29 Aug

Identity: Who Did You Say You Were?

Have you ever stopped to consider how little people really know each other? I don’t mean casual acquaintances or even friends.  I mean people who say they love and deeply care for each other; people who are willing to commit their lives to each other.

I am not referring to whether or not they are interested in (or at least talk about) what we might call each others objective reality (how was work today, how were the kids, what did you think of that restaurant last night etc.).  Rather, I am pointing to what seems to be a remarkable lack of interest in, and exploration of, each others subjective reality;  their thoughts, feelings, memories, desires, fears, fantasies and so on.

I would argue that it is precisely those experiences, the ones we might identify as our “interior” self, which make each of us truly unique and remarkable.  These are the deeper, more personal, immediate, and alive aspects of our being.  They are the ones that matter most to us and the ones that define our essential and vital self.

And I am suggesting that the failure of people in relationships to learn more about and respect such qualities in each other leads to a whole host of potential problems and difficulties that may never get resolved until they are understood.  And for many people, they may never get understood.

All in all this lack of interest and exploration of each other with each other creates a rather strange and confusing situation for us humans.

For example, we think we understand and know our loved one, when in fact we do not.  We think the other understands us, when in fact they don’t. What we have done instead is identify with the “exterior” of the other, and confused that with who they are.

The truly odd thing about this is that we each expect, and sometimes demand, that the other be what we have imagined them to be as a result of what we have learned about their external apearances.  But we are all so much more complex than our outside presentation.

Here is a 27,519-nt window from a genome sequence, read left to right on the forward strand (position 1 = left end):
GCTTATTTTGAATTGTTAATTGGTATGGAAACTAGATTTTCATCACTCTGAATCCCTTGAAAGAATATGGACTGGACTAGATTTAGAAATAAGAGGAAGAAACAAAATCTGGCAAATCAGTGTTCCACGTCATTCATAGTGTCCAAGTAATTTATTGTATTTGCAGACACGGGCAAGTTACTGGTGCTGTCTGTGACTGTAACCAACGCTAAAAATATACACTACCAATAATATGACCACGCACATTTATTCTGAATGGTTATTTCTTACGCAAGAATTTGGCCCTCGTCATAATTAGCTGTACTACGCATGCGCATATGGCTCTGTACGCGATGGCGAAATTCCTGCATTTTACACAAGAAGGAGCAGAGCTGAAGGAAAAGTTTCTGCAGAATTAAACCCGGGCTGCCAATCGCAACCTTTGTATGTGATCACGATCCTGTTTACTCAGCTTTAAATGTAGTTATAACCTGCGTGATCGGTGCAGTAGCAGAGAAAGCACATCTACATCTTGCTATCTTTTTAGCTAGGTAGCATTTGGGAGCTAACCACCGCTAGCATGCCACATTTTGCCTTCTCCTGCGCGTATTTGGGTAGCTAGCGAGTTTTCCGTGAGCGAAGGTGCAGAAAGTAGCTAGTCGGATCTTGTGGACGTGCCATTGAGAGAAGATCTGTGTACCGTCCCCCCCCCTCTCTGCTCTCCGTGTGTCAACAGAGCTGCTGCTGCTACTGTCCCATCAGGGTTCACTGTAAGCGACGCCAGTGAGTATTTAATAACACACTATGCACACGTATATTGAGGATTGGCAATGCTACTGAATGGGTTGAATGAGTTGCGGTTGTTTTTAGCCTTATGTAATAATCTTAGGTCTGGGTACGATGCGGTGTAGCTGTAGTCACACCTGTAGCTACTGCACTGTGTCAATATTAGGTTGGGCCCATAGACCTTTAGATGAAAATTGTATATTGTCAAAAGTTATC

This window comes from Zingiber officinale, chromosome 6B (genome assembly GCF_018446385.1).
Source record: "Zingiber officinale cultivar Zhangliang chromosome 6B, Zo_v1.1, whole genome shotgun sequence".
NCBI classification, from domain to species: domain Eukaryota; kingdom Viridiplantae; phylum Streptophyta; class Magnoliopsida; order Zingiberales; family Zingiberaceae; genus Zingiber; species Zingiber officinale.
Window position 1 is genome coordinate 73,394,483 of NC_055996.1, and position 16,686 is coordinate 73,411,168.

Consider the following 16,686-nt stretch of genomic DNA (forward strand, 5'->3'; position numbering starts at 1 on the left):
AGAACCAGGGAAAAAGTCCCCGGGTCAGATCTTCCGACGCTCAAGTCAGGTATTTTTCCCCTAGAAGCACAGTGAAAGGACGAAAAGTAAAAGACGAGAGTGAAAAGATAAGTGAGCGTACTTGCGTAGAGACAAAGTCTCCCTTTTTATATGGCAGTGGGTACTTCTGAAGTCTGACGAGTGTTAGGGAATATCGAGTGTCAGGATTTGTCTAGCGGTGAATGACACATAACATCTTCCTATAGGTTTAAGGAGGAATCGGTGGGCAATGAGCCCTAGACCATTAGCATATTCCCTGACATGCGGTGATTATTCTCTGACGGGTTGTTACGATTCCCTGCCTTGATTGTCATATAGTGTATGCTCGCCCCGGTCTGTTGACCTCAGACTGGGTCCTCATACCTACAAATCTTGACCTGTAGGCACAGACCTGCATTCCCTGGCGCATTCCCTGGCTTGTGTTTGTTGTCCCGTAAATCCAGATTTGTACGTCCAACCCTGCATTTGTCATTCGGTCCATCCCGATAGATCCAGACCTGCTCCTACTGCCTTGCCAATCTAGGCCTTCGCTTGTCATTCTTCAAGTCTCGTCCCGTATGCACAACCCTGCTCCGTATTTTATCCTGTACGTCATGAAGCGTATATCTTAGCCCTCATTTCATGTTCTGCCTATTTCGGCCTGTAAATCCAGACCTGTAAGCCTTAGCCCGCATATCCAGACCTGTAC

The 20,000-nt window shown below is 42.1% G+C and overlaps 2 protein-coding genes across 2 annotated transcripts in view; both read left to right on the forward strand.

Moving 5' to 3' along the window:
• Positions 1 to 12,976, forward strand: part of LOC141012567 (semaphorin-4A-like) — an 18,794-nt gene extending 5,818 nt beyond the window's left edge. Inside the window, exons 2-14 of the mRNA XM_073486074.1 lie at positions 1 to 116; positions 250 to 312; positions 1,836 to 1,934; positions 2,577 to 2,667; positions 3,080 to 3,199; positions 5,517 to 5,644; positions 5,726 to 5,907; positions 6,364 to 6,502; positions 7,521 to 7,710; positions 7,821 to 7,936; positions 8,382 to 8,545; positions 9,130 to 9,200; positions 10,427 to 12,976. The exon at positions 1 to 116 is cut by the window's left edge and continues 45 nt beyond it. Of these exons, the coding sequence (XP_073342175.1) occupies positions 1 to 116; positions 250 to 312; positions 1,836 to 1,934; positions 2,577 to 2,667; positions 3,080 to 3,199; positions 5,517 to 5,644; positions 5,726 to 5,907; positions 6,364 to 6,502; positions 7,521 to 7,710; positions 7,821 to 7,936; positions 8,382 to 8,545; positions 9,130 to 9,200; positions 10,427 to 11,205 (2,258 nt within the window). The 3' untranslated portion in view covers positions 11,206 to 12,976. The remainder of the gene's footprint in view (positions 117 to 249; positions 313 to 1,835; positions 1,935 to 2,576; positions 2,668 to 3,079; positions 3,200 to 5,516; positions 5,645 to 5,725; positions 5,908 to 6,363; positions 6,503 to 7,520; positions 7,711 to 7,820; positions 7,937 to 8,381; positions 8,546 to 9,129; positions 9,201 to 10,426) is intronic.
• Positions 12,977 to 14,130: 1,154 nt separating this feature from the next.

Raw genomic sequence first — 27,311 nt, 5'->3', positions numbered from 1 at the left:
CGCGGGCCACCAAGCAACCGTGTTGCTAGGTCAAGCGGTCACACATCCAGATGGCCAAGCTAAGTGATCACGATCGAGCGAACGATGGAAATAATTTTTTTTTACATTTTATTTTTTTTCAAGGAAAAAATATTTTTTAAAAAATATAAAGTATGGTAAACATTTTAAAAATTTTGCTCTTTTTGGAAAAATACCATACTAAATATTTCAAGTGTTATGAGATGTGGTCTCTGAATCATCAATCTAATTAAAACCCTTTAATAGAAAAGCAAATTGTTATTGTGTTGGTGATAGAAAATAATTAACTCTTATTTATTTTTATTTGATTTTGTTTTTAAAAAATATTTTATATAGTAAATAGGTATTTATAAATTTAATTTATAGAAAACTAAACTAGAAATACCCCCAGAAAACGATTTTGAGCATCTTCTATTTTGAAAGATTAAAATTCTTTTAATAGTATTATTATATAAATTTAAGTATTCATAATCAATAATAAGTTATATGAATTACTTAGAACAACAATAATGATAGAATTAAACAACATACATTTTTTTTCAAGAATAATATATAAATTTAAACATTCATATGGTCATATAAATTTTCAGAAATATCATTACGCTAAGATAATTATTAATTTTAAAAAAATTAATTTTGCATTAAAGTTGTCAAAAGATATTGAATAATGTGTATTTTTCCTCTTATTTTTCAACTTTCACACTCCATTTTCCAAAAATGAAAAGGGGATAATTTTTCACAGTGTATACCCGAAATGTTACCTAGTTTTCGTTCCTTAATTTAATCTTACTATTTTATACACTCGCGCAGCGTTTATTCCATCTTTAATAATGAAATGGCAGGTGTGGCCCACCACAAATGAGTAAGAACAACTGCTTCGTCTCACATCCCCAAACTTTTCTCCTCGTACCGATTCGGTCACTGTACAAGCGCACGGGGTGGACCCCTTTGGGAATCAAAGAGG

And soon enough and sure enough, we will present to the other in a way that does not match with our exterior as they have come to know us.  But it will fit with our interior and seem perfectly natural and acceptable to us.

And when that happens the other can feel surprised, shocked, dismayed, disappointed, angry, and a whole range of other negative experiences.  At these moments the reaction generally tends to be; “Hey, what’s wrong with you, get back to being the person I know and stay there.”

When they present their self to us in an odd or unexpected way, we will ask the same of them.

If we are each reasonably healthy we will stand up for ourselves  and ask to be known and accepted more deeply and clearly.  If we are not so healthy, we will step backwards towards the image the other expects of us and we will stay there.

But we will suffer.  And often, we will make the other suffer in a variety of obvious and not so obvious ways, for not being willing to accept the truer, deeper, and more meaningful aspects of our being.

Does this scenario have real world implications for individuals in those relationships?  I am certain it does.

Can this help us understand why so many relationships struggle and eventually break-up? Can it help explain why so many people get depressed, turn to drugs and alcohol, have extra-marital affairs and a whole host of other relationship disturbance?

I think it does explain much of this and I think it is all so tragic.

Why tragic?  Because I don’t believe people do this intentionally to each other.  I don’t think they are trying to hurt each other.  I just think they don’t know any better and don’t even see the problem being created.

So what does it mean to say  “I love you”,  if at precisely the same time I don’t really know you or even want to know you?  And what does it mean if you won’t or can’t tell me who you are even if I ask?

Exactly who is this “you” I love?